Monday, April 25, 2011

Rostaing Takes Readers Deep into Horse Racing...and More!

"Golden girl" – Horses (unknown bree...Image via Wikipedia
Breeders:


A Crime Novel


By Barney Rostaing








For readers like me, Breeders may be the only exploration of the fascinating professional world of horse racing/breeding that we will read. What a superb introduction! On the other hand, it was the drama of the crimes and the unique character involvement that forces me to proclaim this a must-read...I cannot state with certainty that Rostaing writes with knowledge and experience, although his background surely has provided the potential. What I can say is that readers will feel the reality and though merged into fiction will know that much of the story is based on true or similar activities in the areas of crime, romance, racing and race, which the back cover notes are  included in the novel.

Breeders: A crime novelLet me talk first about the race issues. In my opinion, they drive the novel forward even as the action pulls the readers into a fast pace. Len Thomas is hired as, perhaps, the only Black trainer in the world by Pat McGoohey (McGoo), head of a major construction firm who has turned to horse racing in the hope of moving "up" in the world. Through Len we learn that in the past there were much more African-American involvement in racing--until "they" started to win major races. Len is intelligent, self-educated, being well-read, and has a mind that can envision an overall plan of action.

Len is assisted by Paco and Jimmy Broughton, horse whisperer and rider, respectively. The latter two are rarely acknowledged by McGoo, while Len is fairly close as he is grateful for the opportunity McGoo gave him. But during those important meetings when the trainer is normally included, Len is excluded and he knows what "place" he really plays in his boss' mind....

It is Len's love interest in Holly that becomes the underlying theme beyond the horse racing and breeding. My initial thinking was that the book was set back historically, because of the role Holly plays on a major breeding/racing farm--that of personal assistant, and more, to the daughter of the owner. However, we learn that Holly has several degrees and is a financial expert who has gained access to much by befriending the farm's supposed accountant. Time setting of the novel, by the way, is very recent.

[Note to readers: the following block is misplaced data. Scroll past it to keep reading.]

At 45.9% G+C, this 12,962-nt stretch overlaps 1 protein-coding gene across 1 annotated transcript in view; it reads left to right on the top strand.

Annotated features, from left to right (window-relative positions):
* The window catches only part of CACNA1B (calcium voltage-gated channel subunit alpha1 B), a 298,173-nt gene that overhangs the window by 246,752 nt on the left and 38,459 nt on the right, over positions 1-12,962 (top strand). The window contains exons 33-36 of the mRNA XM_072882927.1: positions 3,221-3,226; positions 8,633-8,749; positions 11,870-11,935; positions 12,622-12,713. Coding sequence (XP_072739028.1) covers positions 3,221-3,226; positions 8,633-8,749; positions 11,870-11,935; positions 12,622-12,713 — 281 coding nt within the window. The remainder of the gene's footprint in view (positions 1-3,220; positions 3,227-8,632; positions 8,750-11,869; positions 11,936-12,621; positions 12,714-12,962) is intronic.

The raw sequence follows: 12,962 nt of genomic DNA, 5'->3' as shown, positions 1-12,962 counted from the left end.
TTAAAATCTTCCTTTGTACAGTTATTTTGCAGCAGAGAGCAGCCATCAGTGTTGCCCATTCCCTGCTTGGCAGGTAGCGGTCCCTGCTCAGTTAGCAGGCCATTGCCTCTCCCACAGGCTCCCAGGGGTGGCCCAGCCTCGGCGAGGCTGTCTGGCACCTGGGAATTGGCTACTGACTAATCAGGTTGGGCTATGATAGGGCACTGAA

It all started when McGoo decides to run one of his horses at Saratoga. Arabiche was fast but had never really showed her potential; but McGoo wanted her to place at least third, and then he would begin looking to find the right sire to breed her. McGoo made it quite clear to Len that he expected that win...

And Len, for his first time ever, did what was necessary to make that happen...

McGoo is somewhat of a sympathetic character for readers even though he is also an arrogant s.o.b. For he has no hope of reaching the social status he craves. So when Arabiche does indeed come in third and McGoo approaches the woman who owns the sire he wants to mate with her, he is not only totally ignored but is demoralized. The owner, Dixie, by the way, also is the "owner" of Holly...

Can't get the match desired for your female? Then steal what is required to inseminate her...

Honestly, this story is much more complicated and in many ways, a lot more fun to read, even though a crime drama. Let's just say that Len's teammates, Paco and Jimmy have their own issues that ensure that Len's plan can and does go haywire... And would you believe, it is Holly who first saves the day for Len?!

For me, there is an underlying moral story that I found both intriguing and compelling. But there is just so must "horseplay" to enjoy that readers will only consider the breadth of ideas and topics after they've smilingly completed the wonderfully satisfying ending! There is much to love about this book!

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